Tiemco introduced continuous bend hooks into the American fly tying market in the 1980’s. This particular style is similar to the TMC 2487, which quickly became popularly known as a “Scud Hook” because of its shape, which is similar to the curve of freshw
Ever since “Catch-and-Release” became the popular trend of fly fishers, some individuals have touted the idea of a barbless hook. The advantage being that the fisher need not pinch down the barb. Contrary however to common logic, studies of hooked fish in
The 1260 hook was designed in 1995 by the Orvis Company and Angler Sport Group as a hook to use specifically with metal beads to make “bead head” nymphs. The shape of the bend and standard wire facilitates the use of beads with a smaller center hole. The
Longer dry flies need longer hooks! This hook is great for hoppers, crickets, and other terrestrials as well as damselflies, stoneflies, or large mayflies.
Round bend, down-eye, 1X-fine wire, 2X-long shank,
3X-short hooks have been very popular with fishers that used salmon eggs as bait and by flyfishers who use “artificial eggs” as patterns for steelhead trout or salmon. Fly tiers prefer this type of hook for spider and ant patterns which are successful for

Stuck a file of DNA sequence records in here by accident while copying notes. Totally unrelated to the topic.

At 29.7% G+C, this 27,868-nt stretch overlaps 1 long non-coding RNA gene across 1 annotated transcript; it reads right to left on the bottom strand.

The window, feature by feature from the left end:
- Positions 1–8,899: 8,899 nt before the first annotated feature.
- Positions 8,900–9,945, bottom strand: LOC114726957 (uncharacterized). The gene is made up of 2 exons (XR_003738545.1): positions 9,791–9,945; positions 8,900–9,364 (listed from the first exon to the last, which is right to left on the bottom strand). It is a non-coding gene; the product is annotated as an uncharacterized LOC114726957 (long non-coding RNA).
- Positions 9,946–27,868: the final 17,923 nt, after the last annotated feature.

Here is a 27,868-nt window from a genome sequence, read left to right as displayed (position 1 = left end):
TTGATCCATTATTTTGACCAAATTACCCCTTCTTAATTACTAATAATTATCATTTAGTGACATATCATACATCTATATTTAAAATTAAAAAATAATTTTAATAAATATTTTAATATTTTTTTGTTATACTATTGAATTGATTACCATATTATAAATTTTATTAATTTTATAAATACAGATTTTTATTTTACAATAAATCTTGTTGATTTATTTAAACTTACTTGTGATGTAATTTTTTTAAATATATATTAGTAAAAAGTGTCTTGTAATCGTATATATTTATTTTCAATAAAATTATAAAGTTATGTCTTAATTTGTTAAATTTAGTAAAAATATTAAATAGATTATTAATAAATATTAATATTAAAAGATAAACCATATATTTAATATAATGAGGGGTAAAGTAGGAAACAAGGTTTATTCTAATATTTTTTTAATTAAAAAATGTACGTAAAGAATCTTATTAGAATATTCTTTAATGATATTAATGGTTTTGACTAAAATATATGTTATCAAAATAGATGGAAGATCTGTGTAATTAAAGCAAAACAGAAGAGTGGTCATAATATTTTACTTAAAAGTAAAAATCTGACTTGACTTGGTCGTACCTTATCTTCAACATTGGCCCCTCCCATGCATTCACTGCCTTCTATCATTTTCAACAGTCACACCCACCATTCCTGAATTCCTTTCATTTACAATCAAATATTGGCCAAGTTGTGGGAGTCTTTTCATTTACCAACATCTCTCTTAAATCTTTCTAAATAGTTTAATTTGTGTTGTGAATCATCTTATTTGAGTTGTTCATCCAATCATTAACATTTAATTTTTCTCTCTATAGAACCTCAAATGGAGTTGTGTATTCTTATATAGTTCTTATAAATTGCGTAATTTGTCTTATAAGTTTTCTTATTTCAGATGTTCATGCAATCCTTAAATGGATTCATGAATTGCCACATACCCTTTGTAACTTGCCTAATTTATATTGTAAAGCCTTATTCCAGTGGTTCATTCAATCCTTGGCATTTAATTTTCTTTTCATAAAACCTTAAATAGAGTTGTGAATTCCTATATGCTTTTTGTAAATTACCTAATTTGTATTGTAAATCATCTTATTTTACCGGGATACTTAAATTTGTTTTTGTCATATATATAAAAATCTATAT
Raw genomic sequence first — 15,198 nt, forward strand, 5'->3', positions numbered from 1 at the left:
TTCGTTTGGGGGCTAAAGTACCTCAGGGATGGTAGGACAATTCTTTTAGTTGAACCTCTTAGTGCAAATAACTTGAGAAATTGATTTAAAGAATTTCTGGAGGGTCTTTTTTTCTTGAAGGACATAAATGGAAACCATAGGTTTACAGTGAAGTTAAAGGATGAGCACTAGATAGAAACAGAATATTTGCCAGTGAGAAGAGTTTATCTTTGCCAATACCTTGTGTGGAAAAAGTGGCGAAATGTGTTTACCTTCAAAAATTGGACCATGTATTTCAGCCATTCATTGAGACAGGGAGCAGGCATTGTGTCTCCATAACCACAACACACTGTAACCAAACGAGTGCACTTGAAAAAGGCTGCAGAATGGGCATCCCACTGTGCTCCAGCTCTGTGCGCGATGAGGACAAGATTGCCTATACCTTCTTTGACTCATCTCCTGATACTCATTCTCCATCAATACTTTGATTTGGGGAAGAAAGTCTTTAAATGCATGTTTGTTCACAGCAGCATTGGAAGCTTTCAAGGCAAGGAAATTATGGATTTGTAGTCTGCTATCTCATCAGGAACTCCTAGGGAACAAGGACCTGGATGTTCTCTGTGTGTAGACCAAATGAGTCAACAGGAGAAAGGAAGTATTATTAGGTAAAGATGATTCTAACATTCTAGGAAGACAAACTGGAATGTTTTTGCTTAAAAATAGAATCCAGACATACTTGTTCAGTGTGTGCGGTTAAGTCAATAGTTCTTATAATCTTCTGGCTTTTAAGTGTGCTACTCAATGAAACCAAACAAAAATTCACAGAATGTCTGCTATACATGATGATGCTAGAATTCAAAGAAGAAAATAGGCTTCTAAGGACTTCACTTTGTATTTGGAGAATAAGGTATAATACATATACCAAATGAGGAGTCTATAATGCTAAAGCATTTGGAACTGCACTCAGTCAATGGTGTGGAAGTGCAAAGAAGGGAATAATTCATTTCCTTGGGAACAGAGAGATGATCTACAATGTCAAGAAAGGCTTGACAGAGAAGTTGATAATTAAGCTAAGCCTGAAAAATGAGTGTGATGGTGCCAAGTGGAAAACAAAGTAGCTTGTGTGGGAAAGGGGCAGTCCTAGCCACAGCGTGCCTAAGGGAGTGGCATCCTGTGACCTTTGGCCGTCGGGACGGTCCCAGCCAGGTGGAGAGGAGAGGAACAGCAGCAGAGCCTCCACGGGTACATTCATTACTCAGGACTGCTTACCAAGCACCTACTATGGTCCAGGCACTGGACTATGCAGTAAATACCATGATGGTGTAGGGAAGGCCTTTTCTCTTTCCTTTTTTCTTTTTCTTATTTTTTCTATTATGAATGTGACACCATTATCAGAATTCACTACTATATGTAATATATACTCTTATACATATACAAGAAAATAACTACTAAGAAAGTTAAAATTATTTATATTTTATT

In the early days of fly tying and fly-fishing, “wet flies” were king. Dry flies and nymphs today are more popular, but wet flies, which are fished subsurface, are still very successful for catching trout, steelhead, and salmon. Wet flies do not closely i
Heavy wire, 2X-long hooks are today the most popular models used for tying flies imitating nymphs (The larvae of mayflies, caddis flies, and stoneflies). They also are popular for grasshopper patterns.
Round bend, down-eye, 1X-heavy wire, 2X-long shank, f
Heavy wire, 3X-long hooks are the hooks of choice for America’s most popular fly pattern – the wooly bugger. They are also very useful for bead head nymphs and stonefly nymphs, because these patterns require the extra length.
Round bend, down-eye, 1X-hea
This hook was specifically designed to enhance the “natural appearance” of stonefly nymph fly patterns. In older fly tying recipes, tiers were often instructed to bend the hook shank of a typical 3X or 4X-long hook down, that way the final product exhibit